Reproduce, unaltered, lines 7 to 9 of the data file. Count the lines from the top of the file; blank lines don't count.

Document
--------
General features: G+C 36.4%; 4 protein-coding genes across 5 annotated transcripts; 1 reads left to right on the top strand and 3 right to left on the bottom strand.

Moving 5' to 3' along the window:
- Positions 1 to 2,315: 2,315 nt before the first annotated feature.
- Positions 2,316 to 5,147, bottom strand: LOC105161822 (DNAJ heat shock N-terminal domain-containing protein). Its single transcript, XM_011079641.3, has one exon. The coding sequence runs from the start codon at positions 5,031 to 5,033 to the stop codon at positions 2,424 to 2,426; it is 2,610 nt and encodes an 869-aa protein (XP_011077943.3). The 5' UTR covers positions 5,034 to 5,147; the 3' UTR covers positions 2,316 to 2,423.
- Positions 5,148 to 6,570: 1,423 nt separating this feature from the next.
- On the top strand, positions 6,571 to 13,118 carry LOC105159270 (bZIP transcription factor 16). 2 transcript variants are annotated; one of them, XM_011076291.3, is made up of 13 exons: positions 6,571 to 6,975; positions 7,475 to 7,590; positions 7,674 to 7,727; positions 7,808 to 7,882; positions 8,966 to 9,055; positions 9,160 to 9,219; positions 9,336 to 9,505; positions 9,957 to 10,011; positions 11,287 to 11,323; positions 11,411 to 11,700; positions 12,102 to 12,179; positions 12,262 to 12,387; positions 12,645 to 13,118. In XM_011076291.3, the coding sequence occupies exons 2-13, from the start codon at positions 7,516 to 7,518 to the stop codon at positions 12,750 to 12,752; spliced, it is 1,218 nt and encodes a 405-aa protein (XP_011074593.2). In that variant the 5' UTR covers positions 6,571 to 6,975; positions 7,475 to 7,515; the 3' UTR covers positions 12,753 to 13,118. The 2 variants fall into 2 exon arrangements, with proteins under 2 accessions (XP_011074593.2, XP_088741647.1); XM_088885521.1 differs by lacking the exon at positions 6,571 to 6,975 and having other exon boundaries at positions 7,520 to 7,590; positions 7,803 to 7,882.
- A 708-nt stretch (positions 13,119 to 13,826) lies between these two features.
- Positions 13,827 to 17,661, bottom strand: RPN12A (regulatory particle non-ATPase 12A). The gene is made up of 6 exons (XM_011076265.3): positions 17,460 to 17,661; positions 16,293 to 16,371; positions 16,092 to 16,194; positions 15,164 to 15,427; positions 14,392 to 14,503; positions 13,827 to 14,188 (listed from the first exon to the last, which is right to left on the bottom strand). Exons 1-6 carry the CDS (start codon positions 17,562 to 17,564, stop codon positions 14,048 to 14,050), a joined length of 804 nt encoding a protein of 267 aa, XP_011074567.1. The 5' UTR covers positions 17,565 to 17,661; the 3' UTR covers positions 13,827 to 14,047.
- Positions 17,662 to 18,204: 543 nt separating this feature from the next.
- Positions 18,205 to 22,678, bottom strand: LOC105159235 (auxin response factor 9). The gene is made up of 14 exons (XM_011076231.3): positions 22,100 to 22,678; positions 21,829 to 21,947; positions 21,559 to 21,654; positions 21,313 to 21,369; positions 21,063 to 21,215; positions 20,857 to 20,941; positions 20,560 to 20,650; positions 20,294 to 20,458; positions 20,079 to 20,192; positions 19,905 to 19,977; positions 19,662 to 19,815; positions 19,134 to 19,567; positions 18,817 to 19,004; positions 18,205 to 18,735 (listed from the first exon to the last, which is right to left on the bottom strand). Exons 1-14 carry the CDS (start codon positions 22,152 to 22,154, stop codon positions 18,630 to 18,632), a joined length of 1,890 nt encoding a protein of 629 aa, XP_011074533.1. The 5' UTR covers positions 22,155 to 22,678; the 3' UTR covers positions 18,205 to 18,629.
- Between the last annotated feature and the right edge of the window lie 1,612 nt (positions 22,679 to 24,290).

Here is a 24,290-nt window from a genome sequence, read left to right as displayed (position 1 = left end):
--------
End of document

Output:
- A 708-nt stretch (positions 13,119 to 13,826) lies between these two features.
- Positions 13,827 to 17,661, bottom strand: RPN12A (regulatory particle non-ATPase 12A). The gene is made up of 6 exons (XM_011076265.3): positions 17,460 to 17,661; positions 16,293 to 16,371; positions 16,092 to 16,194; positions 15,164 to 15,427; positions 14,392 to 14,503; positions 13,827 to 14,188 (listed from the first exon to the last, which is right to left on the bottom strand). Exons 1-6 carry the CDS (start codon positions 17,562 to 17,564, stop codon positions 14,048 to 14,050), a joined length of 804 nt encoding a protein of 267 aa, XP_011074567.1. The 5' UTR covers positions 17,565 to 17,661; the 3' UTR covers positions 13,827 to 14,047.
- Positions 17,662 to 18,204: 543 nt separating this feature from the next.